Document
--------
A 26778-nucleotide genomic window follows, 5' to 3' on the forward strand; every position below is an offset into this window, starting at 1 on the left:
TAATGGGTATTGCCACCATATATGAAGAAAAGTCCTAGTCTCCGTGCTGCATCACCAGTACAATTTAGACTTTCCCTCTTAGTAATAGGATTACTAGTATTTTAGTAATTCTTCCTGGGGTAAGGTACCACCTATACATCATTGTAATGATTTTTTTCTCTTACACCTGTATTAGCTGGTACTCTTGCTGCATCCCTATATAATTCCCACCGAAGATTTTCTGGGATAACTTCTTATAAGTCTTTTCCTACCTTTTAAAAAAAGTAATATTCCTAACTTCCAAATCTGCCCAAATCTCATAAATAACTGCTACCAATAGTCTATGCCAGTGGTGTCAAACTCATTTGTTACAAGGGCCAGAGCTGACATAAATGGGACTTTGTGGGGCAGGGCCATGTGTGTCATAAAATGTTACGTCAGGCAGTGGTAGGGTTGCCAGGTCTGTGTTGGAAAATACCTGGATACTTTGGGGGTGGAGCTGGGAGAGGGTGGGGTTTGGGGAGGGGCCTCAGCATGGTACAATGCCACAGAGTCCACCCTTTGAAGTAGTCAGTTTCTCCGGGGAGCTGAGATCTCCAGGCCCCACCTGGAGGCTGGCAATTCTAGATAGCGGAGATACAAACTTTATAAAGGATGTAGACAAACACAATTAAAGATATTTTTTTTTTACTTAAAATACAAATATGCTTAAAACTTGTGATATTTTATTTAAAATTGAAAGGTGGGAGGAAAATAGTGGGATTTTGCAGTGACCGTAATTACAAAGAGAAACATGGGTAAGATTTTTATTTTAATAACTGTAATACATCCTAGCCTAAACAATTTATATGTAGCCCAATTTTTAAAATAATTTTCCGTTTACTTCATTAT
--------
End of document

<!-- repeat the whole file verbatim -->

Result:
A 26778-nucleotide genomic window follows, 5' to 3' on the forward strand; every position below is an offset into this window, starting at 1 on the left:
TAATGGGTATTGCCACCATATATGAAGAAAAGTCCTAGTCTCCGTGCTGCATCACCAGTACAATTTAGACTTTCCCTCTTAGTAATAGGATTACTAGTATTTTAGTAATTCTTCCTGGGGTAAGGTACCACCTATACATCATTGTAATGATTTTTTTCTCTTACACCTGTATTAGCTGGTACTCTTGCTGCATCCCTATATAATTCCCACCGAAGATTTTCTGGGATAACTTCTTATAAGTCTTTTCCTACCTTTTAAAAAAAGTAATATTCCTAACTTCCAAATCTGCCCAAATCTCATAAATAACTGCTACCAATAGTCTATGCCAGTGGTGTCAAACTCATTTGTTACAAGGGCCAGAGCTGACATAAATGGGACTTTGTGGGGCAGGGCCATGTGTGTCATAAAATGTTACGTCAGGCAGTGGTAGGGTTGCCAGGTCTGTGTTGGAAAATACCTGGATACTTTGGGGGTGGAGCTGGGAGAGGGTGGGGTTTGGGGAGGGGCCTCAGCATGGTACAATGCCACAGAGTCCACCCTTTGAAGTAGTCAGTTTCTCCGGGGAGCTGAGATCTCCAGGCCCCACCTGGAGGCTGGCAATTCTAGATAGCGGAGATACAAACTTTATAAAGGATGTAGACAAACACAATTAAAGATATTTTTTTTTTACTTAAAATACAAATATGCTTAAAACTTGTGATATTTTATTTAAAATTGAAAGGTGGGAGGAAAATAGTGGGATTTTGCAGTGACCGTAATTACAAAGAGAAACATGGGTAAGATTTTTATTTTAATAACTGTAATACATCCTAGCCTAAACAATTTATATGTAGCCCAATTTTTAAAATAATTTTCCGTTTACTTCATTAT